By the second-to-last night of the forum, Cory Bartholomew has snapped selfies with a handful of people he calls his ‘liberty heroes’. People such as Cody Wilson, who helped invent the first plastic guns that can be produced on 3D printers, and Thomas Drake and Jesselyn Radack, former government employees who became whistle-blowers, exposing domestic government surveillance and the illegal interrogation of terror suspects. Their stories make Cory wonder if he was naive about the military earlier in his career.

Other delegates flock to an unofficial party at the Quill, a private club and meeting space inside an unmarked storefront in Manchester, New Hampshire. Downstairs, dance music plays and colourful lights throb between the old ceiling beams. Antigone Darling, a slight, 20-something podcaster who’s the host of the party, hands out sex toys to anyone in her audience who yells loud enough: one to Amanda Billyrock, an anarchist who became a libertarian star after she met allegations of drunk driving with counter-allegations of police misconduct; another to ‘Objectivist Girl’, who wears dramatic eye make-up and makes videos explaining the philosophy of Ayn Rand.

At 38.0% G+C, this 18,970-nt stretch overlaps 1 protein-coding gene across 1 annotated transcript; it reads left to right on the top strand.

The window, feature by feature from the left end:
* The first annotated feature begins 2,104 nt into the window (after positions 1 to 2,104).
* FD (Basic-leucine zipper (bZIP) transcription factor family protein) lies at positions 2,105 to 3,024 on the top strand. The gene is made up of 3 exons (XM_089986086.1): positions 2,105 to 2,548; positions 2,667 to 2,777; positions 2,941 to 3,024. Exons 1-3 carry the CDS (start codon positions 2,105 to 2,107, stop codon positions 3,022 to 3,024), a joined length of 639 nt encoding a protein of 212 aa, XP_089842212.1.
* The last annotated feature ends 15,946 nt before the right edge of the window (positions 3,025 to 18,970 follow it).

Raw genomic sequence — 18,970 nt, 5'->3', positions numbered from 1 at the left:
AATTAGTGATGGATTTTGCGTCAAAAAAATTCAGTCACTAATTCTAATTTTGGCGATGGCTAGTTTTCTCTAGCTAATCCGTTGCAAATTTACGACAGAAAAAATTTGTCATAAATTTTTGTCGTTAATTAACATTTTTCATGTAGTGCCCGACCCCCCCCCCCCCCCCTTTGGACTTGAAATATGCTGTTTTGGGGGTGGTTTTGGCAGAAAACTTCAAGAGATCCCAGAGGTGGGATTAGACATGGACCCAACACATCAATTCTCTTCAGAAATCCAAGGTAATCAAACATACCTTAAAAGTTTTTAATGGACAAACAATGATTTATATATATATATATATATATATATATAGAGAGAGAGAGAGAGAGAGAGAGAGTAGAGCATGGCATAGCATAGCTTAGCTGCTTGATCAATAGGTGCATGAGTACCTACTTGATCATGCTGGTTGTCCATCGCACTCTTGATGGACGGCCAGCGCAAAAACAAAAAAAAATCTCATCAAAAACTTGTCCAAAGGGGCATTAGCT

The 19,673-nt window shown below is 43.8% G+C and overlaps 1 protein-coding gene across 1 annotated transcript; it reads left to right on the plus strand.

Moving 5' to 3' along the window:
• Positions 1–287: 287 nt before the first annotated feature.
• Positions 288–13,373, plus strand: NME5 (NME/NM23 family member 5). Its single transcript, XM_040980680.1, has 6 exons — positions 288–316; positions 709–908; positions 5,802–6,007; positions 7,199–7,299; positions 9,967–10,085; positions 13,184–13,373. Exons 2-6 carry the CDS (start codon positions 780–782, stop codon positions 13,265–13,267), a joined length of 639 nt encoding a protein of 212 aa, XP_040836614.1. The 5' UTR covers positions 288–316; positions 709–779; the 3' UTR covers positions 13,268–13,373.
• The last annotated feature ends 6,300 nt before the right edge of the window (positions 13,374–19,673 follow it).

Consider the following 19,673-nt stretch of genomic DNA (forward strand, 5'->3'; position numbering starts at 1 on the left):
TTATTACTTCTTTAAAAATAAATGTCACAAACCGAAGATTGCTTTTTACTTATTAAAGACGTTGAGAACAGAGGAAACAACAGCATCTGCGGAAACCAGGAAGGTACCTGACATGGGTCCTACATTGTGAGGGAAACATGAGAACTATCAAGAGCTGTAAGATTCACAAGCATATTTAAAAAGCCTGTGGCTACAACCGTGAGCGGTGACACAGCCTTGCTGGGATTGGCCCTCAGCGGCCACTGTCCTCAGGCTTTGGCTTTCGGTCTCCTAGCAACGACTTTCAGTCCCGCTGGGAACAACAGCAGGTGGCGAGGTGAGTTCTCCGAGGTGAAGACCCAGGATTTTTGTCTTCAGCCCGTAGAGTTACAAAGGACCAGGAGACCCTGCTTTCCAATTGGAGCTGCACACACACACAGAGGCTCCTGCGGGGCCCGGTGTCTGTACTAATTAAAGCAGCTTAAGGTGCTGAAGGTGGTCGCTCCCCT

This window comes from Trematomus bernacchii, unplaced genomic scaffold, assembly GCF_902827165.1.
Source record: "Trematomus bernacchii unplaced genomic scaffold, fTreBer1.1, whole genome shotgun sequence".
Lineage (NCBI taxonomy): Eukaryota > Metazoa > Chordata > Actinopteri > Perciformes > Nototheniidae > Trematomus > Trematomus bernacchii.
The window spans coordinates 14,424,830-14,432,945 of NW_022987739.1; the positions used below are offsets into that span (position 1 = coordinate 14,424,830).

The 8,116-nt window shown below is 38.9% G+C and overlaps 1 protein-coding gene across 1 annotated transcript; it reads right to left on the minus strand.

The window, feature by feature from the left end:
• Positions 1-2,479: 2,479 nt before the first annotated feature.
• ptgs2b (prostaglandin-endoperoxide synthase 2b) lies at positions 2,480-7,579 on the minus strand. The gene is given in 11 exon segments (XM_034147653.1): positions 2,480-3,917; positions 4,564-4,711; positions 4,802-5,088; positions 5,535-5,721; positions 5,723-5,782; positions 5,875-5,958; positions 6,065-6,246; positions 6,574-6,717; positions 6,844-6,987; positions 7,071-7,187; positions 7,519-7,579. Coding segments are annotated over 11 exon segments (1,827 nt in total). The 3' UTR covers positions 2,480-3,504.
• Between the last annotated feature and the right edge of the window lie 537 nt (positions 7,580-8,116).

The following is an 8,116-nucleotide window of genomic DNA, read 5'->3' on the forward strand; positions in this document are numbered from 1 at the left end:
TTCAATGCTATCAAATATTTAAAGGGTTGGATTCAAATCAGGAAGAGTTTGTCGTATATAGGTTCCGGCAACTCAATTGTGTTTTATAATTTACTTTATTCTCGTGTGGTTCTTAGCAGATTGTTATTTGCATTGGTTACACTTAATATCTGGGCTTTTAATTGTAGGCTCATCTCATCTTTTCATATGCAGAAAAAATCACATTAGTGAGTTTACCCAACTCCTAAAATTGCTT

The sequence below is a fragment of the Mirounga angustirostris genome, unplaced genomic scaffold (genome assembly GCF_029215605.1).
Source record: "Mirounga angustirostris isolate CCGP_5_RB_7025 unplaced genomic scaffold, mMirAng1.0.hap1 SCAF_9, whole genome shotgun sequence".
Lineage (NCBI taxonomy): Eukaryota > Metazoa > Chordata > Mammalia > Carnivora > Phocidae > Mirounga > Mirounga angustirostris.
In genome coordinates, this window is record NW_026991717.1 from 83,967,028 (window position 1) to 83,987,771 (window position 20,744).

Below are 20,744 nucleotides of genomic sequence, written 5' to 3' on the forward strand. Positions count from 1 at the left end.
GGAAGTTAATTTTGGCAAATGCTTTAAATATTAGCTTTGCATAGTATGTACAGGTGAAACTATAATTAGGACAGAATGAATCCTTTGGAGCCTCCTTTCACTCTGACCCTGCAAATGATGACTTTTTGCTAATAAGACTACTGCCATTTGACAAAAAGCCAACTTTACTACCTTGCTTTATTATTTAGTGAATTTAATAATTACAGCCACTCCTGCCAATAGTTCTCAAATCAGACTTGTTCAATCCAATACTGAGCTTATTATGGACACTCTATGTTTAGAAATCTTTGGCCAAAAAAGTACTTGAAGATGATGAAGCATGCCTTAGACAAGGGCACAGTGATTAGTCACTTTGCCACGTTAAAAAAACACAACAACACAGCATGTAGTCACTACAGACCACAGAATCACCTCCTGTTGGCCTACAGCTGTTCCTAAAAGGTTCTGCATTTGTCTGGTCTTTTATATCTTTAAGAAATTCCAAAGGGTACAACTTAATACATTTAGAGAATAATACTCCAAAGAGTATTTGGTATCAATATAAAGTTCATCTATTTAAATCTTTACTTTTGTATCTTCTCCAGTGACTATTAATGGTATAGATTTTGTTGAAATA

Upstairs, a late-night dinner is for sale: grass-fed beef burger with grass-fed bacon and broccoli slaw salad – technically illegal since the cook refuses to get a food service permit. A group of young men stand in a circle talking about their tech start-up, a company that facilitates the use of Bitcoin.